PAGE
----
The opinion of the court was delivered by: Gary L. Sharpe, United States District Judge
By Order of this Court filed December 21, 2006 ("December Order"), petitioner Karl Justin Paige was directed to file an amended petition providing information necessary to determine whether his Federal habeas petition was timely filed. Dkt. No. 3. Rather than filing an amended petition, petitioner has submitted a document, which is essentially a memorandum of law, explaining to the Court why his petition should not be dismissed as time barred. Dkt. No. 4. Paige seems to argue that he is entitled to have his federal habeas petition heard, whether timely or not. Dkt. No. 4. The Court will review this submission in conjunction with the original petition.
Paige alleges that New York's Criminal Procedure Law ("CPL") "permits convicted defendants to challenge their conviction or sentence at ANY TIME after their conviction has become final." Dkt. No. 4 at 1. Paige filed a CPL § 440.10 motion in state court on November 17, 2004. Dkt. No. 1, Affidavit at 6. For purposes of filing a federal habeas petition, Paige's statute of limitations expired on April 24, 1997.*fn1 Paige seems to argue that, since the state gave him an opportunity to challenge his conviction at such a late date, due process dictates that he should be allowed to proceed to the next logical step - -namely, the filing of a federal habeas petition. Dkt. No. 4 at 1-2.
The fact that the state afforded Paige a belated remedy does not overcome the fact that his petition in this Court is time-barred. The filing of a state court collateral challenge after a petitioner's federal statute of limitations has expired does not re-start the statute of limitations for filing a federal habeas petition. See Smith v. McGinnis, 208 F.3d 13, 17 (2d Cir. 2000) (per curiam) (AEDPA's tolling provision does not reset date from which the one-year limitations periods begins to run), cert. denied 531 U.S. 840, 121 S.Ct. 104, 148 L.Ed.2d 63 (2000); see also Youngblood v. Greiner, No. 00 CIV. 7984, 2003 WL 145546, at *2 n.3 (S.D.N.Y. Jan.21, 2003) ("Smith v. McGinnis ... made clear that the limitations period does not begin anew after collateral relief is pursued"); Rodriguez v. People of State of New York, No. 01 CIV. 9374, 2003 WL 289598, at *13 (S.D.N.Y. Feb.11, 2003) (citing Smith ); Scarola v. Kelly, 99 CIV. 4704, 2001 WL 849449 at *3 (S.D.N.Y. July 27, 2001) (filing of a post-judgment state court motion does not restart the one year limitations period); Stokes v. Miller, 00 CIV. 0806, 2000 WL 1121364, at *2 n.3 (S.D.N.Y. July 21, 2000) ("[i]t is well-settled that post conviction or other collateral review does not start the one year statute of limitations to run anew") (citing Smith ). Paige's due process argument is without merit.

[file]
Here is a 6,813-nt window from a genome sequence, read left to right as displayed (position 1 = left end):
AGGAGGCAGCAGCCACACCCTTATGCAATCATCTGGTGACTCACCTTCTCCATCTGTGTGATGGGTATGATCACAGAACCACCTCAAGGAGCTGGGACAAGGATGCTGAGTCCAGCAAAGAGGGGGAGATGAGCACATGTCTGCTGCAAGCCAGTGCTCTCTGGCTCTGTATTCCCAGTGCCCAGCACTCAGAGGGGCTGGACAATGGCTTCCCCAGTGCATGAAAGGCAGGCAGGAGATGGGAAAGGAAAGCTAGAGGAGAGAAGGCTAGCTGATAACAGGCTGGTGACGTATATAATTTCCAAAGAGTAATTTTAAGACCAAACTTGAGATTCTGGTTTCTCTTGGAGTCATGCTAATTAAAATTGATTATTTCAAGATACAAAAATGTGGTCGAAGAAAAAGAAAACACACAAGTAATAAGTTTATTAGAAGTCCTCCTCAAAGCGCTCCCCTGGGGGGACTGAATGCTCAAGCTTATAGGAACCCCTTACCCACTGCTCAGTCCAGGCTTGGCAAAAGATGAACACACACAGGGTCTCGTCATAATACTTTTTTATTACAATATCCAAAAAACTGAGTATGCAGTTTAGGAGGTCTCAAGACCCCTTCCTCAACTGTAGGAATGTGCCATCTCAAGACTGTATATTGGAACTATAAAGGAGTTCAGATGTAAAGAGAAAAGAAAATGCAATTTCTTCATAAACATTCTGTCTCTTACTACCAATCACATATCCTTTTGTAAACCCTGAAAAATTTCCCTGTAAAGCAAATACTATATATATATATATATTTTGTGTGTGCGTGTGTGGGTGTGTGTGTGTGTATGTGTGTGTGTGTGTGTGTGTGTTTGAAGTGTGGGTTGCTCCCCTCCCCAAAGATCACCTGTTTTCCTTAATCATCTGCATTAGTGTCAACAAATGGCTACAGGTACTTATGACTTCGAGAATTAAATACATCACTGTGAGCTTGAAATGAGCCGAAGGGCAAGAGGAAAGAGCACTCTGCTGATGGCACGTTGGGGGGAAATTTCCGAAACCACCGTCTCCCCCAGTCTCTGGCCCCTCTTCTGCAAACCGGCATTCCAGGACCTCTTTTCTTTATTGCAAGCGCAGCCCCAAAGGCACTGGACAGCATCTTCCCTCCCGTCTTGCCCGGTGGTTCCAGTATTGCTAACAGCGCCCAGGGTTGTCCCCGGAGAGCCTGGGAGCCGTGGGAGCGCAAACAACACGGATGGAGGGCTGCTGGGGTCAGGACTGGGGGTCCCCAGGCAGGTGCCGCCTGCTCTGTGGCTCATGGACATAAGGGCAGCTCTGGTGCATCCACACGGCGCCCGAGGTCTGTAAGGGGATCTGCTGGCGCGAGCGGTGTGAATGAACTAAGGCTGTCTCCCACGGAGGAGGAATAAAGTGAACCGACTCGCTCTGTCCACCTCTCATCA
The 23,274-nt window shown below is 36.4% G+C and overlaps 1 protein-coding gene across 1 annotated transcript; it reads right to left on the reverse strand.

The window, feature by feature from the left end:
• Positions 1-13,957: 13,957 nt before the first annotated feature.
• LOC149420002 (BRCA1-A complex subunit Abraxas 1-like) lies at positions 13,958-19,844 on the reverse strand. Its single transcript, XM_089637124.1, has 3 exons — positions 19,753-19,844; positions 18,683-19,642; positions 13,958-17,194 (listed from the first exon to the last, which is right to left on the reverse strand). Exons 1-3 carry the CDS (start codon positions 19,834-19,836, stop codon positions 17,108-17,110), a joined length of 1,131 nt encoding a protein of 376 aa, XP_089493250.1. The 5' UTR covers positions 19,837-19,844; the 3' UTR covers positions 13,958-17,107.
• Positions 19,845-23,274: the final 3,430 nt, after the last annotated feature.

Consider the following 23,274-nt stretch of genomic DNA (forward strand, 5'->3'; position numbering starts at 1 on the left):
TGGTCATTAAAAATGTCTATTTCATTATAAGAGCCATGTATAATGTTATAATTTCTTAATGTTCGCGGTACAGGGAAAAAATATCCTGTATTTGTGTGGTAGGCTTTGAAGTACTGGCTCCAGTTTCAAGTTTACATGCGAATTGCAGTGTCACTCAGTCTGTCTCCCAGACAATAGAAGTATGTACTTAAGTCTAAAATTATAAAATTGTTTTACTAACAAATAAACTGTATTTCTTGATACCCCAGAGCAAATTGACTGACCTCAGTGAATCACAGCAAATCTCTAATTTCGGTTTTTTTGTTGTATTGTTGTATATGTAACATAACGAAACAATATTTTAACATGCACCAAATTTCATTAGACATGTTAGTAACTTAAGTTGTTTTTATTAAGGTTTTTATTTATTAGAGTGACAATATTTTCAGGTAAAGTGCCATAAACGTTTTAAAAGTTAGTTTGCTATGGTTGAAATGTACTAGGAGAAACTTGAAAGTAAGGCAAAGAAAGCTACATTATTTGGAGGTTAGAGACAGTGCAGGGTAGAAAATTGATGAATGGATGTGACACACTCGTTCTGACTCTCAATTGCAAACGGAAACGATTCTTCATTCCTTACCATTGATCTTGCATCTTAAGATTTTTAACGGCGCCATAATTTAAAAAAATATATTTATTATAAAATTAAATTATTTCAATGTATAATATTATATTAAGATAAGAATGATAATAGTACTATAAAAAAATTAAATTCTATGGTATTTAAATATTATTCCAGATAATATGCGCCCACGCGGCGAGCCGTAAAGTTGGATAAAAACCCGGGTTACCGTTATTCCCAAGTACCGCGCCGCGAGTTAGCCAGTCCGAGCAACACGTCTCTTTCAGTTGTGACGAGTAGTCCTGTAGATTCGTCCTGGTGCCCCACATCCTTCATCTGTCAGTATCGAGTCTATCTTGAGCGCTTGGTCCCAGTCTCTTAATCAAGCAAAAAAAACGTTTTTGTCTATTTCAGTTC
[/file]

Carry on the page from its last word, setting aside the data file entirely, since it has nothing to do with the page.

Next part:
II. Tolling the Statute of Limitations
The Antiterrorism and Effective Death Penalty Act of 1996 ("AEDPA")*fn2 provides that federal habeas petitions challenging a judgment of a State Court are subject to a one year statute of limitations. However, the Second Circuit has held that the AEDPA's limitation period can be equitably tolled in extraordinary situations. See Smith, 208 F.3d at 17. Additionally, although the Second Circuit has acknowledged that the "question remains open" as to whether the United States Constitution requires an "actual innocence'" exception to the AEDPA's statute of limitations, see Whitley v. Senkowski, 317 F.3d 223, 225 (2d Cir. 2003), that court has nonetheless directed district courts to consider a claim of actual innocence before dismissing a habeas petition as untimely filed. Id.; see also Doe v. Menefee, 391 F.3d 147, 161 (2d Cir. 2004) (citing Whitley); Austin v. Duncan, 02 CIV. 0732, 2005 WL 2030742, at *4 (W.D.N.Y. Aug. 23, 2005) (citation omitted).